Trouble For Twitter As Data From More Than 5 Million Accounts Stolen And Leaked Publicly And Privately

The controversies that surround the world of Twitter are plenty and this next piece of news is definitely turning heads for obvious reasons.

A new report has gone on to speak about how data belonging to more than 5 million users on the digital platform is now up for grabs at various hacking forums. Other than that, it’s being shared both publicly and privately as it entails some information through API vulnerabilities.

The news comes to us thanks to one security researcher that proved how such a bug was going to be abused widely through the likes of threat actors. This information entails a lot of public information which has been scrapped including phone numbers and email IDs that aren’t for the public.

As one person can probably imagine, the threat actor who began the ordeal has really started to raise alarm bells after selling off the private and sensitive matter for more than $30,000. Moreover, the information was taken in December of last year via email IDs that took such an API into consideration and make records comprising such details via a Twitter ID.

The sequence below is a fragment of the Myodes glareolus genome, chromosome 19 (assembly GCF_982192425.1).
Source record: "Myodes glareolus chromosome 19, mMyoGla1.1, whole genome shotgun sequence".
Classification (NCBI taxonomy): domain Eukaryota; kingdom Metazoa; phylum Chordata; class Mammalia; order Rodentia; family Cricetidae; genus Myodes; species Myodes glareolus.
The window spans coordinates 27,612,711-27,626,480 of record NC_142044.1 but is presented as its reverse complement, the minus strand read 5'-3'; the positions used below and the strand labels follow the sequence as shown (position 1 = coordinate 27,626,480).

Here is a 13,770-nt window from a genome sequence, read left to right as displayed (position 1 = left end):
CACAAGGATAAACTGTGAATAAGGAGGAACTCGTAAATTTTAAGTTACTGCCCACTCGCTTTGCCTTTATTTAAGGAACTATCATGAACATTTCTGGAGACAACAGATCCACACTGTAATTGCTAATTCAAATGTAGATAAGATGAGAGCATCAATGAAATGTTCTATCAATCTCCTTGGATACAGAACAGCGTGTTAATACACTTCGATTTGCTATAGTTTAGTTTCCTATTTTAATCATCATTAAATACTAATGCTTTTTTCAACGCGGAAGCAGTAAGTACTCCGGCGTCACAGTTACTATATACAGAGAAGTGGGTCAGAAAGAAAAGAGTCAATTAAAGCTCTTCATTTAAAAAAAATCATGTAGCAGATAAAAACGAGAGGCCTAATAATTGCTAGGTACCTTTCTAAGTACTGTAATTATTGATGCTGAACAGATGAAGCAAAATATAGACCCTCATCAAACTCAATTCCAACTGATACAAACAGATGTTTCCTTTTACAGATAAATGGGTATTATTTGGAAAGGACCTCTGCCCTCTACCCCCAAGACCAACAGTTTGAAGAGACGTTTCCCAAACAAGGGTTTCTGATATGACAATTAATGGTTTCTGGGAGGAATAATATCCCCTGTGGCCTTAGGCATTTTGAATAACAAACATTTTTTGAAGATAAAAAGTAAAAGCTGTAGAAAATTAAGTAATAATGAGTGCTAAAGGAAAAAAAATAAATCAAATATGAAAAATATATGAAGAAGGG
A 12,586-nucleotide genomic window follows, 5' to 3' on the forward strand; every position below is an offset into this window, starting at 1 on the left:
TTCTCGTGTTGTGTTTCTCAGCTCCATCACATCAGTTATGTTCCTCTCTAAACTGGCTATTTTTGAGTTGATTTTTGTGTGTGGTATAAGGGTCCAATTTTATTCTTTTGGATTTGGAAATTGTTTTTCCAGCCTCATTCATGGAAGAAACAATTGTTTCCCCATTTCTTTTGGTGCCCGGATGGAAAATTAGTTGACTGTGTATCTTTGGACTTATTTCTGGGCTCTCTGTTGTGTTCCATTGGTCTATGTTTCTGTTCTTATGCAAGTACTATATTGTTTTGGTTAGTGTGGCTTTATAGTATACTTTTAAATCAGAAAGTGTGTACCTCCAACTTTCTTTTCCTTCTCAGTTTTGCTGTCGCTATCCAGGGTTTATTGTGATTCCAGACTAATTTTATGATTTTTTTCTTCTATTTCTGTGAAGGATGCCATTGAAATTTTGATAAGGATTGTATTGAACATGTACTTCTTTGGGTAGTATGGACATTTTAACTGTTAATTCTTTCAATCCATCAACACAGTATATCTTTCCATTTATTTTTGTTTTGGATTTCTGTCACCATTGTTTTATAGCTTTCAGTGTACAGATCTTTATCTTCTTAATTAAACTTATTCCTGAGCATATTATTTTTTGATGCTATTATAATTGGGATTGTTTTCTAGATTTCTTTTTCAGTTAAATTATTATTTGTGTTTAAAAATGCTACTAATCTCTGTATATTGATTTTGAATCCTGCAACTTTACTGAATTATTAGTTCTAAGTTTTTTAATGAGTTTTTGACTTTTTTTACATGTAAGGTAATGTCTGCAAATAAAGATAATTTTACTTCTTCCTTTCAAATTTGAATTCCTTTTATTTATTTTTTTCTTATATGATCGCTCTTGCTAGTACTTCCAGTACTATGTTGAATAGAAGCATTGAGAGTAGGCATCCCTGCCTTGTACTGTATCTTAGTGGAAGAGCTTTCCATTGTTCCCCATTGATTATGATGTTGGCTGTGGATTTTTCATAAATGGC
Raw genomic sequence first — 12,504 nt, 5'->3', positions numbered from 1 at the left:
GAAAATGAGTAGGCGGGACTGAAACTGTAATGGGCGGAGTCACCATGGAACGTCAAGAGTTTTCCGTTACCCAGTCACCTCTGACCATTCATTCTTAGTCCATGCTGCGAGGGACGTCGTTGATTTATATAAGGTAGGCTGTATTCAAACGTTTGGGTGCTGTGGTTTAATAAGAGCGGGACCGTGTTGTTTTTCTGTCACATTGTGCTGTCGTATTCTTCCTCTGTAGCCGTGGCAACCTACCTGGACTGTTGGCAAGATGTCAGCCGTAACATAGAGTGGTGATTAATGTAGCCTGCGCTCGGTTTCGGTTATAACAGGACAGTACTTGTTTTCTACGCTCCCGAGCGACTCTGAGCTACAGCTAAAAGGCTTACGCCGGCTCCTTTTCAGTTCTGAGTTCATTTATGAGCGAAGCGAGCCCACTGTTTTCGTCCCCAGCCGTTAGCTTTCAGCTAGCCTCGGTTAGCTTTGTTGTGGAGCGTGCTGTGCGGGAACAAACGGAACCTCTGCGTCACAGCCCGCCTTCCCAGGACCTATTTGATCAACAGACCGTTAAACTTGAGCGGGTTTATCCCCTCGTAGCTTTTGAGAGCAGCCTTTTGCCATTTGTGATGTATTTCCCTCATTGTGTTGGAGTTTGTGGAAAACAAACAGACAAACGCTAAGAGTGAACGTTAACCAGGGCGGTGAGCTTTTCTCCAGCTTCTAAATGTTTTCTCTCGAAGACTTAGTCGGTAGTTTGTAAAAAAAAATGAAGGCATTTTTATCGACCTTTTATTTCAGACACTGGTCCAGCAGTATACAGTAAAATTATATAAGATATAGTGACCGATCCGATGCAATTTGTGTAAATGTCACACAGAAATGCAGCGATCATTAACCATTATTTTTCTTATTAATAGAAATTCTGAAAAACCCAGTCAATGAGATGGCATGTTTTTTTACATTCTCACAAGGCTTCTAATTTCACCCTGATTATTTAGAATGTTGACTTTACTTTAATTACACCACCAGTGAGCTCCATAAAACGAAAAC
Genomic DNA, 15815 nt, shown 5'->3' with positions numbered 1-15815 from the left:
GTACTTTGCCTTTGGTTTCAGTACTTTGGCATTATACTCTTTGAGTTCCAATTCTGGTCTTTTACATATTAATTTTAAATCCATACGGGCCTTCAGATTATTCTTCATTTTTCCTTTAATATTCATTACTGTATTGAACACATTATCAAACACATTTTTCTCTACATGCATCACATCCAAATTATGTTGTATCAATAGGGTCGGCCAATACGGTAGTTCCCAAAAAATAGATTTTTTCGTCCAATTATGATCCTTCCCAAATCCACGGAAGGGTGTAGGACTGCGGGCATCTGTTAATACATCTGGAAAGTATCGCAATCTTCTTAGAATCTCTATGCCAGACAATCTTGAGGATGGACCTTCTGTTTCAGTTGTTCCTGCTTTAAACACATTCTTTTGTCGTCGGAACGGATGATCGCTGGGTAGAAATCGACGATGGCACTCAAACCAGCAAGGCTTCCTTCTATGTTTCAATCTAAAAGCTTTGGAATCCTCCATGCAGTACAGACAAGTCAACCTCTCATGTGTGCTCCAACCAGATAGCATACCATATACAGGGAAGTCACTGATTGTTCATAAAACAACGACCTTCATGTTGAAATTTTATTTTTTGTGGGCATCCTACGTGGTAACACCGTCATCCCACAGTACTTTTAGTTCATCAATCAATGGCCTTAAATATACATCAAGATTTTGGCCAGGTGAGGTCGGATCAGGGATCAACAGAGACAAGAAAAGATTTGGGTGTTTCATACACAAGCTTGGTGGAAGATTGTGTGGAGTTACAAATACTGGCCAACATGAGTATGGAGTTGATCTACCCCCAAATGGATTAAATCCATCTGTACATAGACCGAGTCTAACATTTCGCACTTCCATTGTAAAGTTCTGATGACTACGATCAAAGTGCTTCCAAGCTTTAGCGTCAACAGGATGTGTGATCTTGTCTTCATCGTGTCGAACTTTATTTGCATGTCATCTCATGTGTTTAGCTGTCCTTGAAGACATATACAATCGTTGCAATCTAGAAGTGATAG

For now, it’s not confirmed if the disclosure arising right now was leaked through HackerOne but a close source at BleepingComputre mentioned how several threat actors made use of the bug so private information could be extracted through Twitter.

After setting out an example of user records on the app, this particular social media firm showed how a massive data breach occurred with this API bug and yes, it was fixed at the start of this year.

The owner of the hacking forum Breached shared his input on the matter using the API that was used to hack the details and they confirmed how they were behind the bug and that’s how they got the huge dump of records for Twitter users after one threat actor called Devil shared this vulnerability alongside them.

Other than records for sale, there were an additional 1 million more profiles that had suspended profiles and data arising from those. But the hacking organization claims that such data was never sold but it was definitely shared through private means among a small group of people.

Then in the month of September, we saw how nearly 5 million records on Twitter were shared free of cost on this particular forum. This entails all sorts of details like verification, status count, date of account creation, URL, screen name, and Twitter ID among all others.

Since such data can be used for other malicious purposes like phishing attacks, it's quite obvious that it needs to be scrutinized further.

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